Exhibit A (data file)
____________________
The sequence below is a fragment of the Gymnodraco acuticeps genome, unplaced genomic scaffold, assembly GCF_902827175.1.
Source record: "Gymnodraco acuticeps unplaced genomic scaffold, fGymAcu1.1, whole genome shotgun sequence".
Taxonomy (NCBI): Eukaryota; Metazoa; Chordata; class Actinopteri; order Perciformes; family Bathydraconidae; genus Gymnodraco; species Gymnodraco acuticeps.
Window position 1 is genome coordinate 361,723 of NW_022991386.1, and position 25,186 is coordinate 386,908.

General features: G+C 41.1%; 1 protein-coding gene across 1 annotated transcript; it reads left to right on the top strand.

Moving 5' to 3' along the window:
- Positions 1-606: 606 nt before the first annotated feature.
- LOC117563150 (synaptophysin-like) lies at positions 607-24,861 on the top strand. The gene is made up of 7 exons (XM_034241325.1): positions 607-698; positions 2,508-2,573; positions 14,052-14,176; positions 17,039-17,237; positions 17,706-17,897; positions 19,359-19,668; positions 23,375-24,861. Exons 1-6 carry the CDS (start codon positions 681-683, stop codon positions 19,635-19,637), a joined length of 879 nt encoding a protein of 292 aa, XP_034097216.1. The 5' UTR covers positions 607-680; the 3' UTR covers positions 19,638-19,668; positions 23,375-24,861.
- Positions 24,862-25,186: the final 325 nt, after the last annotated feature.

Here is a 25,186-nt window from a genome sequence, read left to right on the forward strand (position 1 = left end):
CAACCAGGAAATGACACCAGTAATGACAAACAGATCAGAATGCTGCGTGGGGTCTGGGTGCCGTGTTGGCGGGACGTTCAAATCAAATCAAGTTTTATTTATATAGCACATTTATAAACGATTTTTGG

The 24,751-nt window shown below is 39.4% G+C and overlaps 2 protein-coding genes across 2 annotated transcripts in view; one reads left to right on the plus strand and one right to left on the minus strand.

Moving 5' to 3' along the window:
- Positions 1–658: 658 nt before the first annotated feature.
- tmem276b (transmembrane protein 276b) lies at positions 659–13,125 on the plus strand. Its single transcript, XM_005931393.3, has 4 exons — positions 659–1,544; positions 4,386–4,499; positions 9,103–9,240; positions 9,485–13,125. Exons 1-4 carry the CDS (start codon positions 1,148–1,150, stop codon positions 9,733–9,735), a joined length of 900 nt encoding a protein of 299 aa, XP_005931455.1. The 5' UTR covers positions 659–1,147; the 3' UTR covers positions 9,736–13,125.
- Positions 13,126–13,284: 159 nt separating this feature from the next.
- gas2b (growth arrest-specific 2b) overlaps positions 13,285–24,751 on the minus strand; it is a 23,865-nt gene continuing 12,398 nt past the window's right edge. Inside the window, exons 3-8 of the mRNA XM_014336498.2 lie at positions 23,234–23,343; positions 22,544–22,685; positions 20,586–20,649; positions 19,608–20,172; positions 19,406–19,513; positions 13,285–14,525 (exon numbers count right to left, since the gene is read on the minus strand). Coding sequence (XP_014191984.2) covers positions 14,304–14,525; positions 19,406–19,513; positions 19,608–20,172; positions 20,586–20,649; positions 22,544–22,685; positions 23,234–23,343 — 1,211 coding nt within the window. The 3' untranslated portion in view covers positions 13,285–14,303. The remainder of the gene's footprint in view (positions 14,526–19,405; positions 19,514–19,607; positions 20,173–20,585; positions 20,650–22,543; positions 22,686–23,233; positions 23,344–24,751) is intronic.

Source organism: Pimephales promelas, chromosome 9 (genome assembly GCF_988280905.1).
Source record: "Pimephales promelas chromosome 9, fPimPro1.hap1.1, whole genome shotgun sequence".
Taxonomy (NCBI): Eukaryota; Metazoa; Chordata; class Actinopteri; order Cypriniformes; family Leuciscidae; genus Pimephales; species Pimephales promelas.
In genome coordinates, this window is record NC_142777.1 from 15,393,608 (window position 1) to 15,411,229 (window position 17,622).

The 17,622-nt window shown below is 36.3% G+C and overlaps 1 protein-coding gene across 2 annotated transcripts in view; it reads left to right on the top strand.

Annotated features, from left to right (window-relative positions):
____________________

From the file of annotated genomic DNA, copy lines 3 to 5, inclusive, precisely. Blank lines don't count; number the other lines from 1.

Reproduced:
Taxonomy (NCBI): Eukaryota; Metazoa; Chordata; class Actinopteri; order Perciformes; family Bathydraconidae; genus Gymnodraco; species Gymnodraco acuticeps.
Window position 1 is genome coordinate 361,723 of NW_022991386.1, and position 25,186 is coordinate 386,908.

General features: G+C 41.1%; 1 protein-coding gene across 1 annotated transcript; it reads left to right on the top strand.